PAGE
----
President;
• Family, friends, age
A Couple Interesting Facts. . .
• ABA evaluates nominees
• Existence of a “paper trail” may doom
  nominee
• CONGRESS CAN INCREASE OR
  DECREASE THE NUMBER OF
  JUSTICES AND COURTS
  – Andrew Johnson—Congress reduced court
    from 9 to 7
         The Supreme Court
The Nine Old Men. . . And a Couple
                        of Women
Some Key Facts. . .
• The Supreme Court receives about 8,000
  petitions to be heard from lower courts
• Decides makes a decision on about 1% of
  those cases
• Thus, about 99% of all cases that come
  before the court are “denied”
• Therefore, the most common action taken
  by the court on cases is???
Key Powers. . .
• What are the key powers of the Supreme
  Court?
Answers. . . .
• Power of Judicial Review—Marbury v.
  Madison
  – More than 1,000 state laws and over 120
    federal laws and some presidential actions
    have been declared unconstitutional
• Power to interpret broadly worded laws
  from Congress as well as the Constitution
• Power to overrule earlier SC decisions
Background
• 9 members; highest court in the land;
• Jurisdiction:
  – Original—cases involving states and
    ambassadors
  – Appellate—cases from courts of appeals and
    state supreme courts
• From which “jurisdiction” does the Court
  get most of its cases?
Answer. . .
• Appellate Jurisdiction:
  – By FAR the most common way the Court
    hears its cases
How Cases Reach Court
• Petition—relatively few are granted—less
  than 90% do not make it;
• Rule of 4: 4 justices must decide to hear a
  case
  – What are the reasons the Court may hear or
    reject hearing a case?
Rule of 4 Answers. . . .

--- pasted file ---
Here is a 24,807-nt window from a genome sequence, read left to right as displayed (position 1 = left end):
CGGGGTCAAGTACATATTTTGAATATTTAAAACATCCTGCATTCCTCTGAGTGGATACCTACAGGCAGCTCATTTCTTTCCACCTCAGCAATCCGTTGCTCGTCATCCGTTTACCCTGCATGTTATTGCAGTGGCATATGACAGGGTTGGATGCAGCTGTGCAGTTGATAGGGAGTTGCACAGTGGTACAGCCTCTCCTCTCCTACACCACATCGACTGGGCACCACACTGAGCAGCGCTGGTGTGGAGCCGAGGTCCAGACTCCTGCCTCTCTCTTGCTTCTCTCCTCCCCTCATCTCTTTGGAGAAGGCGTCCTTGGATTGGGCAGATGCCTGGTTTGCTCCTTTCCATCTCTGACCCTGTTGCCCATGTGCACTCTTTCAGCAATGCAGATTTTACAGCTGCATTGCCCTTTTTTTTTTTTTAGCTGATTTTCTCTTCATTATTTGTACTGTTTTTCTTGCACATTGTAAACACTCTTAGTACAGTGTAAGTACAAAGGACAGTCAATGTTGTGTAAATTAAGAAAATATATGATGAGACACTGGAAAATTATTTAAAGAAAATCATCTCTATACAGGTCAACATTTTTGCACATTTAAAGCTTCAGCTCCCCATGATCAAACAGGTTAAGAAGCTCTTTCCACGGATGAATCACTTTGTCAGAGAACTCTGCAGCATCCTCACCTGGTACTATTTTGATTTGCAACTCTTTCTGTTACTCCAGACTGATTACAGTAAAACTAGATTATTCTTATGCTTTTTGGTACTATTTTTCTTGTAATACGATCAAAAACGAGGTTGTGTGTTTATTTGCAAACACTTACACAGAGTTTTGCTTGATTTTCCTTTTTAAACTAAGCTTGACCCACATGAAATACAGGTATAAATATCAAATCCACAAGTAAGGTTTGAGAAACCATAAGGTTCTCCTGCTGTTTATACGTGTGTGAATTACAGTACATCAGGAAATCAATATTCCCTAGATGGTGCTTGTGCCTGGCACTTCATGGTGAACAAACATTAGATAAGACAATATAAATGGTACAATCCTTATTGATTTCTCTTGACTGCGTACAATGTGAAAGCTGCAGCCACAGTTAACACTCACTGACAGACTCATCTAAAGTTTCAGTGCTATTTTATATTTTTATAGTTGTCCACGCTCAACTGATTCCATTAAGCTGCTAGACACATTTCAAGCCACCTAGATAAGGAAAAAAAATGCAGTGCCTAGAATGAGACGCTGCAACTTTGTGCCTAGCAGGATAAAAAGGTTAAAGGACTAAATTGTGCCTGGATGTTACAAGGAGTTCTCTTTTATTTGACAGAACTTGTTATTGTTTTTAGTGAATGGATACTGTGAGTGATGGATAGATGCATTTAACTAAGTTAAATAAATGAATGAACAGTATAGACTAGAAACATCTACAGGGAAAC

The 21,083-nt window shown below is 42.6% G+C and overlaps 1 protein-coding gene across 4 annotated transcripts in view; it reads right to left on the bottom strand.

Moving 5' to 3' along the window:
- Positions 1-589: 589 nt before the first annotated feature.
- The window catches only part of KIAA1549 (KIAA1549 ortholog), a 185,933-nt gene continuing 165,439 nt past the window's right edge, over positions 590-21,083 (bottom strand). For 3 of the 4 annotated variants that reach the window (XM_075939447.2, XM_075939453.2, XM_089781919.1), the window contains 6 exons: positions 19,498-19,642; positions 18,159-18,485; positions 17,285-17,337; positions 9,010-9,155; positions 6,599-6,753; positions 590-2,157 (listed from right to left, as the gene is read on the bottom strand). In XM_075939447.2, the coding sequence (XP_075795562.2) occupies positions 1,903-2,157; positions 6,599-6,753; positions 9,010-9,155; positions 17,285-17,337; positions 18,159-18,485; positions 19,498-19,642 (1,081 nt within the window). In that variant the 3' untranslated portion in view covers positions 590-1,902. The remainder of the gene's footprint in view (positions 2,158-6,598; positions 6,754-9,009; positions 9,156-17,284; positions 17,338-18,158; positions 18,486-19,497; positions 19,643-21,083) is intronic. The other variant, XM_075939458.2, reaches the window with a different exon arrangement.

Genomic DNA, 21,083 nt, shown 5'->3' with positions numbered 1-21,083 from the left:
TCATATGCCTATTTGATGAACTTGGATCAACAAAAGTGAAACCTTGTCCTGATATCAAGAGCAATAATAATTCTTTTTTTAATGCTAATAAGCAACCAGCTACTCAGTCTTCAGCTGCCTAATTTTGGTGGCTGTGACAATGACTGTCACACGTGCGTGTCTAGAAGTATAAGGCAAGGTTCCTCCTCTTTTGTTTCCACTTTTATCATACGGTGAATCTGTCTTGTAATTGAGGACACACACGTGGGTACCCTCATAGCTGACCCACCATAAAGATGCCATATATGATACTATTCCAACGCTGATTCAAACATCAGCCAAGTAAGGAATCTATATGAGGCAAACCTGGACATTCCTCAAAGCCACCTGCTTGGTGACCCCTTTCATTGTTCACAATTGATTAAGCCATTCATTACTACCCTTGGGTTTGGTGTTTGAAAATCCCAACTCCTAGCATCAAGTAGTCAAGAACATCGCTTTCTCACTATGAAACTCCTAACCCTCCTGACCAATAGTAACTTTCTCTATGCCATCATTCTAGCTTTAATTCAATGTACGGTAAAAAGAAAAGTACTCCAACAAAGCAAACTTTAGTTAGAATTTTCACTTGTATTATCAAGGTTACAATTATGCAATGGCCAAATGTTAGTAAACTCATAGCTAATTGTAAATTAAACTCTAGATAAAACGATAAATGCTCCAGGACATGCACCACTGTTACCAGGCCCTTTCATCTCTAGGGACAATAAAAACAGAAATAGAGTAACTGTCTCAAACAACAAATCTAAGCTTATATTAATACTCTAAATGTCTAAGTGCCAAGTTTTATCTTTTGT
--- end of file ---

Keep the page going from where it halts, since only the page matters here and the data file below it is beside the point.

•   Case lacks a substantial federal issue
•   Party lacks standing
•   Court agrees with a lower decision
•   Case is a political “hot potato”
•   Conflicts in the lower courts
•   Court wants to make a determination
•   Constitution is unclear—court wants
    clarification
How the Court Works
• Runs from 1st Monday in October to the
  end of June
• Hear cases / arguments M—Th, must
  have 6 justices to hear a case
• Oral arguments last 30 minutes—open to
  public
• After oral arguments, they chat about the
  case
Opinions
• Types:
  –   Unanimous—less that 1/3 of all cases
  –   Majority—most of all
  –   Dissenting—minority opinion
  –   Concurring—someone who agrees with
      majority, but for different opinions
• Assigning opinions:
  – Chief Justices job—assigns the role; slant,
    need to be careful. . .
Don’t get around much. . .
• What are some of the ways to get around
  the Supreme Court’s decisions?
Carrying out the Opinions
• Ways to get around court opinions
  – Amending Constitution—court cannot strike
    down something as unconstitutional if it is in
    the constitution
  – Remand to lower courts
  – Executive Branch may ignore decision
  – State and local governments may not carry it
    out either
Judicial Activism
• Philosophy that the courts should take an
  active role in solving social, economic or
  political problems
  – “guardian ethic”
• Look at your court cases sheet—which
  are examples of judicial activism?
Judicial Restraint
• Philosophy that the courts should allow
  the states and other branches to solve
  social, economic, or political problems.
  – Courts should “interpret” the law, not make
    the law
  – Suggests “original intent” of founding
    fathers—decide cases on the basis of what
    the founding fathers “wanted”
Historical Courts
• Warren Court—
  – Most “activist”
• Burger Court—
  – Not as activist, but still “liberal” despite
    appointments by Conservatives
• Rehnquist Court—
  – Too “activist” by liberals!!! Most
    Conservative

				
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posted:9/19/2012